With large text collections for Ancient Greek and Latin now widely available, classicists are increasingly interested in extracting information systematically from these texts. The fields of information retrieval and natural language processing offer tools and methods to address this, but classical-language support can be limited and researchers must often cobble together separate, sometimes incompatible tools to accomplish basic text analysis tasks. In this chapter, I review the tools currently available for digital philological work on Ancient Greek and Latin and introduce the Classical Language Toolkit, an open-source Python framework that addresses the desideratum of a complete text analysis pipeline for historical languages.
Starting with the project A Library of a Billion Words (ESF 100146395) and ongoing in the Big Data related project Scalable Data Solutions (BMBF 01IS14014B), the NLP group in Leipzig was tasked to develop a feature complete and generic implementation of the Canonical Text Services (CTS) protocol that is able to handle billions of words. This paper describes how this goal was achieved and why this is a significant step forward for the communities of humanists and computer scientists who work with text data.
Underlying any processing and analysis of texts is the need to represent the individual characters that make up those texts. For the first few decades, scholars pioneering digital classical philology had to adopt various workaround for dealing with the various scripts of historical languages on systems that were never intended for anything but English. The Unicode Standard addresses many of the issues with character encoding across the world’s writing systems, including those used by historical languages, but its practical use in digital classical philology is not without challenges. This chapter will start with a conceptual overview of character coding systems and the Unicode Standard in particular but will discuss practical issues relating to the input, interchange, processing and display of classical texts. As well as providing guidelines for interoperability in text representation, various aspects of text processing at the character level will be covered including normalisation, search, regular expressions, collation, and alignment.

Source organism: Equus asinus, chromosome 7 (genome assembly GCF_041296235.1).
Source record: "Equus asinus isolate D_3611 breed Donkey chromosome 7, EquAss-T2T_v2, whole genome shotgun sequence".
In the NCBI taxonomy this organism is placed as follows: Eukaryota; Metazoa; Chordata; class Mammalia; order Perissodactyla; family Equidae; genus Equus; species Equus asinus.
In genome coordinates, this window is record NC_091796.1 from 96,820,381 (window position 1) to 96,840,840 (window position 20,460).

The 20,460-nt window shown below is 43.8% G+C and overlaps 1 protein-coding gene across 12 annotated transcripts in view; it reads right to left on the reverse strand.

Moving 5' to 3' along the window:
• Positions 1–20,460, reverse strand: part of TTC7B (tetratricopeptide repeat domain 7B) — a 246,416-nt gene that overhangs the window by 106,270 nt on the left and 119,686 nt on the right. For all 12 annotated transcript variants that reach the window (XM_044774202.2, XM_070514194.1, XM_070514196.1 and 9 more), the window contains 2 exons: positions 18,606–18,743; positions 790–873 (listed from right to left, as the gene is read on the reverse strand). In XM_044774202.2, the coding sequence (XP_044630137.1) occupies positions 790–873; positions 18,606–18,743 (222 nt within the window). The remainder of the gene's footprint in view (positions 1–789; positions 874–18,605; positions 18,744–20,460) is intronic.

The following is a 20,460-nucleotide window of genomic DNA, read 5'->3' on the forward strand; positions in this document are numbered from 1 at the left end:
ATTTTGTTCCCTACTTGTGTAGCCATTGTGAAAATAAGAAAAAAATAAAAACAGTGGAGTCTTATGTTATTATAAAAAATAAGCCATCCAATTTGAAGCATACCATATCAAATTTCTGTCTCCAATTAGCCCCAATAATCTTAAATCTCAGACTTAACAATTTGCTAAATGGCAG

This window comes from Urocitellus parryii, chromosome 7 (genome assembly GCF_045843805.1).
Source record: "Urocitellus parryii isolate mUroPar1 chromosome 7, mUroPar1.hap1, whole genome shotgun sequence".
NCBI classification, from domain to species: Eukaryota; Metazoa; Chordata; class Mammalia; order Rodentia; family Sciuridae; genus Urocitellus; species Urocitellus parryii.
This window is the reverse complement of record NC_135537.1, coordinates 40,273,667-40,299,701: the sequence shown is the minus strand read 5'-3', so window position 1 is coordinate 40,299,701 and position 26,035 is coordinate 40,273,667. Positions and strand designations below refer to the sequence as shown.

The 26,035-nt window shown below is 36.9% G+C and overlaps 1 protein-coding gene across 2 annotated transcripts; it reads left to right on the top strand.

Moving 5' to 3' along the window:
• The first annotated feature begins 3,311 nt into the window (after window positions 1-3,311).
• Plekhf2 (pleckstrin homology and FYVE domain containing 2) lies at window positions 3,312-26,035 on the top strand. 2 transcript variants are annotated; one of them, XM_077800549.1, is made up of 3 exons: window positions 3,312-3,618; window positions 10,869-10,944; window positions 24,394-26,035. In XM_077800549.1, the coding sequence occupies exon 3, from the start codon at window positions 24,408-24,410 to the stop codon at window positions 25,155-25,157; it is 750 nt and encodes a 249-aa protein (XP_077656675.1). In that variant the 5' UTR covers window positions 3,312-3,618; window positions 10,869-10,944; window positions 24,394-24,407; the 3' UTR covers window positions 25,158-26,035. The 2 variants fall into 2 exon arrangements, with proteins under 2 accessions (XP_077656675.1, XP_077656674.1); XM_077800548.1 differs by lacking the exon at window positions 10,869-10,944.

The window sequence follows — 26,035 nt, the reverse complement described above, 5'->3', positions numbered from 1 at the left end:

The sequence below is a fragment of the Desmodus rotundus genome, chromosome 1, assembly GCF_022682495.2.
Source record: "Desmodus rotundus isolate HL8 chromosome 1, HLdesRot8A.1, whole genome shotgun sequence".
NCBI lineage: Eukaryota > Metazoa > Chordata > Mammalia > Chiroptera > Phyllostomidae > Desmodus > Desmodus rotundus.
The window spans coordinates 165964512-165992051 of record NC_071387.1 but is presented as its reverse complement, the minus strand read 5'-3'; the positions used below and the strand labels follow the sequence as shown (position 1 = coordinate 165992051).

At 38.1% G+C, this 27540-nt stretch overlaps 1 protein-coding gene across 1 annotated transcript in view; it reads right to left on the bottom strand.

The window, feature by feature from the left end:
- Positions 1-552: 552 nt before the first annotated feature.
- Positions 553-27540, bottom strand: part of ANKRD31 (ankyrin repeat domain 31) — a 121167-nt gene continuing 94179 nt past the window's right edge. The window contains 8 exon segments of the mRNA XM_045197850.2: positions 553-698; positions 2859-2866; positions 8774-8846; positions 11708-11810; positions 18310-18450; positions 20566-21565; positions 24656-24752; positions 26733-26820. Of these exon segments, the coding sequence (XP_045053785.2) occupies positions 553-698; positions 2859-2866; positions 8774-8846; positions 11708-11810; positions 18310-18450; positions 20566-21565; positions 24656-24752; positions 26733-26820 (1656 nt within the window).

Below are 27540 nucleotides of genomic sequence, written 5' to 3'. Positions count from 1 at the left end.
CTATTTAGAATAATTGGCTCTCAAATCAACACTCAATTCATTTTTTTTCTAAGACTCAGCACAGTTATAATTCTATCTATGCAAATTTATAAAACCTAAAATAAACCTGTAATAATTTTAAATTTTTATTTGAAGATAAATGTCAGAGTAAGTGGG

CITE, originally developed for the Homer Multitext, is a digital library architecture for identification, retrieval, manipulation, and integration of data by means of machine-actionable canonical citation. CITE stands for “Collections, Indices, Texts, and Extensions”, and the acronym invokes the long history of citation as the basis for scholarly publication. Each of the four parts of CITE is based on abstract data models. Two parallel standards for citation identify data that implement those models: the CTS URN, for identifying texts and passages of text, and the CITE2 URN for identifying other data. Both of these URN citation schemes capture the necessary semantics of the data they identify, in context. In this paper we will describe the theoretical foundations of CITE, explain CTS and CITE2 URNs, describe the current state of the models for scholarly data that CITE defines, and introduce the current data formats, code libraries, utilities, and end-user applications that implement CITE.